Our Pandemic Tent
As the Delta Variant has made its way into our everyday vocabulary, we have reassessed our willingness and ability to dine with anyone outside of our bubble, and frankly, even within our bubble. Whidbey Island lies in the Puget Sound, very much a garden community of greater Seattle, and so our rainy season begins in late September and continues with a few precious sun breaks until May. Since the possibilities of meeting with anyone inside our homes, even with windows and doors wide open, have been shrinking by the day, we made it our business this week to tent our back deck for continued social interactions. Even then, there are those among our group who just think meeting at all, even outdoors and masked with two vaccines, is too risky, and we respect their decision. Still, for others of us, having dinner al fresco under the tarp with the wind whipping through our clothes and stealing our cloth napkins is preferable to not meeting at all.
We chose a cheerful color for our tent, an orangey yellow, so that under the tarp there is a glow that mimics an afternoon sunset. We had our brilliant friend Dale Fuentes, the same brilliant friend who built our little library (haven’t I done a post on that yet? I will!) to match our house, come over and figure out how to do this. It’s a 10’x16′ tarp, both sun and waterproof, and attaching it in such a way that it won’t shred in the wind and won’t dump water on us from the rain was quite a logistical feat. Dale used his maritime expertise with sails to devise his plan. Eventually, we realized that using the large Costco umbrella as a center pole, kind of like the circus big top, would give us the angles we’d need. Then he added posts and hardware and clips, and got the tension just right.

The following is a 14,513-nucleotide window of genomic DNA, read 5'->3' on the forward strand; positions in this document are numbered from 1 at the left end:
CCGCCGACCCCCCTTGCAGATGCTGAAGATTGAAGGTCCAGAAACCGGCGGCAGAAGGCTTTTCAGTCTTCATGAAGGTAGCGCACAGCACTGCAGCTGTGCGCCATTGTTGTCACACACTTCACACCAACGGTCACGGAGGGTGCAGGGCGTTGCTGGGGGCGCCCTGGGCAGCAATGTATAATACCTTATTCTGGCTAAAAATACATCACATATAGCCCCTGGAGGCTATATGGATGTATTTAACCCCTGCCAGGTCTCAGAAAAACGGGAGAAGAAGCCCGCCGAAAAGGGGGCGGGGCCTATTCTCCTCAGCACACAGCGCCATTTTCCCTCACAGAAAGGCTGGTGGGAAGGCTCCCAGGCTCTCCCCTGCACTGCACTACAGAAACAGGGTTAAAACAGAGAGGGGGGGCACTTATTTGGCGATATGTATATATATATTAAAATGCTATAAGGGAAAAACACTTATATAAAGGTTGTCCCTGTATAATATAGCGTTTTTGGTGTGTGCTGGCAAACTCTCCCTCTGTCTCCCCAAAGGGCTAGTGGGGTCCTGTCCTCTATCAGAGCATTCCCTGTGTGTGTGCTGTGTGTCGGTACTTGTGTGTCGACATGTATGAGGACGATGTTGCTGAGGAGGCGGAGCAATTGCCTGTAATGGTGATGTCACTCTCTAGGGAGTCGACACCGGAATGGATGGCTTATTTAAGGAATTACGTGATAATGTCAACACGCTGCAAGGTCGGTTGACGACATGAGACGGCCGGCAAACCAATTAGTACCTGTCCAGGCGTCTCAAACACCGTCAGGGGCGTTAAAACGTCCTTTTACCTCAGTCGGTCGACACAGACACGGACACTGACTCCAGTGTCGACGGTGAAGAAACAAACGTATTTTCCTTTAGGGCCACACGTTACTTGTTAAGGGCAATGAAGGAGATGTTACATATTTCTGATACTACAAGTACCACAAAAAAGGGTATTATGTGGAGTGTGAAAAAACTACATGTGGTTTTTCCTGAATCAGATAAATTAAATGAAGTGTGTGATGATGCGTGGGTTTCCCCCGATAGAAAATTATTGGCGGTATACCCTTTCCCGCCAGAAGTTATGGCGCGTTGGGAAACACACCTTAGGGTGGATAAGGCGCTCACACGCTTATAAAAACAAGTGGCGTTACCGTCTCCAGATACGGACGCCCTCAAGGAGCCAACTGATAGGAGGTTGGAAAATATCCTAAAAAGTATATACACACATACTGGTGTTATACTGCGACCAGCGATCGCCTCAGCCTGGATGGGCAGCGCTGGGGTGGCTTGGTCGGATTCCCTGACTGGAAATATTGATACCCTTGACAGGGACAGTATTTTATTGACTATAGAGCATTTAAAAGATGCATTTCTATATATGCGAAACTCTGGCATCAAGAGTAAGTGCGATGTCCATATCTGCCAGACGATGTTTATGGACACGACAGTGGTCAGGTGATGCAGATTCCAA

We’ve been eating under our new tent ourselves, and are having coffee and reading the paper under it even in the rain, and enjoying the great outdoors. Heaven only knows how long this will hold up without shredding, but we can, we’ve rationalized, always buy another tarp, which is fairly inexpensive, as long as the hardware is in place. Was it worth the cost of the hardware, the time, and the effort? We believe so. After all, isolation is an existential issue for human beings that can bring on mental health and social problems if not dealt with effectively, and this gives us a way to enjoy the company of others, even another couple, without spreading Covid. Worth it!